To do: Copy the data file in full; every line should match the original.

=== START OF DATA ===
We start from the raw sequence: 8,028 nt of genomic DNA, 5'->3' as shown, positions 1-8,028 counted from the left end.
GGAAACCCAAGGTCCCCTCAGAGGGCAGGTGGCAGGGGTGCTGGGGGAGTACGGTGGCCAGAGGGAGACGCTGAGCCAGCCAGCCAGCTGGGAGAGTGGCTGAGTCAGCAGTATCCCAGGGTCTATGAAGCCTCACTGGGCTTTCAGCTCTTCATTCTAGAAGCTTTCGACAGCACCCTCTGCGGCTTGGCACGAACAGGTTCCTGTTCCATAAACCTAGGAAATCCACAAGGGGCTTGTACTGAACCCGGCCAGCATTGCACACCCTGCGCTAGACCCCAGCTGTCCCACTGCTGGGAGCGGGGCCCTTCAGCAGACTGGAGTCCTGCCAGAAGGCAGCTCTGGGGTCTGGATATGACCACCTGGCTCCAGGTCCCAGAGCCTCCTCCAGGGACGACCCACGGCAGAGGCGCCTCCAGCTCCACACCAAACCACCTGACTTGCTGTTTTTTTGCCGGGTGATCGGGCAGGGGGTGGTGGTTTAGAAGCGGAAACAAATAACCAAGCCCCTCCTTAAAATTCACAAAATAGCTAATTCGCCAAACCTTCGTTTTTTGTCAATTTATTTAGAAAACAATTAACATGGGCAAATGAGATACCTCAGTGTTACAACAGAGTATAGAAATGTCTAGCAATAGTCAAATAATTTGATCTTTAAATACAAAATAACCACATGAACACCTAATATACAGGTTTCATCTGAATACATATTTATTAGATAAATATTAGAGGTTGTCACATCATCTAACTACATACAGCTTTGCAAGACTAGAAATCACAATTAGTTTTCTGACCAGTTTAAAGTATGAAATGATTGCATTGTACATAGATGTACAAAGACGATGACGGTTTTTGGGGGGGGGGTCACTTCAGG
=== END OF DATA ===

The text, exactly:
We start from the raw sequence: 8,028 nt of genomic DNA, 5'->3' as shown, positions 1-8,028 counted from the left end.
GGAAACCCAAGGTCCCCTCAGAGGGCAGGTGGCAGGGGTGCTGGGGGAGTACGGTGGCCAGAGGGAGACGCTGAGCCAGCCAGCCAGCTGGGAGAGTGGCTGAGTCAGCAGTATCCCAGGGTCTATGAAGCCTCACTGGGCTTTCAGCTCTTCATTCTAGAAGCTTTCGACAGCACCCTCTGCGGCTTGGCACGAACAGGTTCCTGTTCCATAAACCTAGGAAATCCACAAGGGGCTTGTACTGAACCCGGCCAGCATTGCACACCCTGCGCTAGACCCCAGCTGTCCCACTGCTGGGAGCGGGGCCCTTCAGCAGACTGGAGTCCTGCCAGAAGGCAGCTCTGGGGTCTGGATATGACCACCTGGCTCCAGGTCCCAGAGCCTCCTCCAGGGACGACCCACGGCAGAGGCGCCTCCAGCTCCACACCAAACCACCTGACTTGCTGTTTTTTTGCCGGGTGATCGGGCAGGGGGTGGTGGTTTAGAAGCGGAAACAAATAACCAAGCCCCTCCTTAAAATTCACAAAATAGCTAATTCGCCAAACCTTCGTTTTTTGTCAATTTATTTAGAAAACAATTAACATGGGCAAATGAGATACCTCAGTGTTACAACAGAGTATAGAAATGTCTAGCAATAGTCAAATAATTTGATCTTTAAATACAAAATAACCACATGAACACCTAATATACAGGTTTCATCTGAATACATATTTATTAGATAAATATTAGAGGTTGTCACATCATCTAACTACATACAGCTTTGCAAGACTAGAAATCACAATTAGTTTTCTGACCAGTTTAAAGTATGAAATGATTGCATTGTACATAGATGTACAAAGACGATGACGGTTTTTGGGGGGGGGGTCACTTCAGG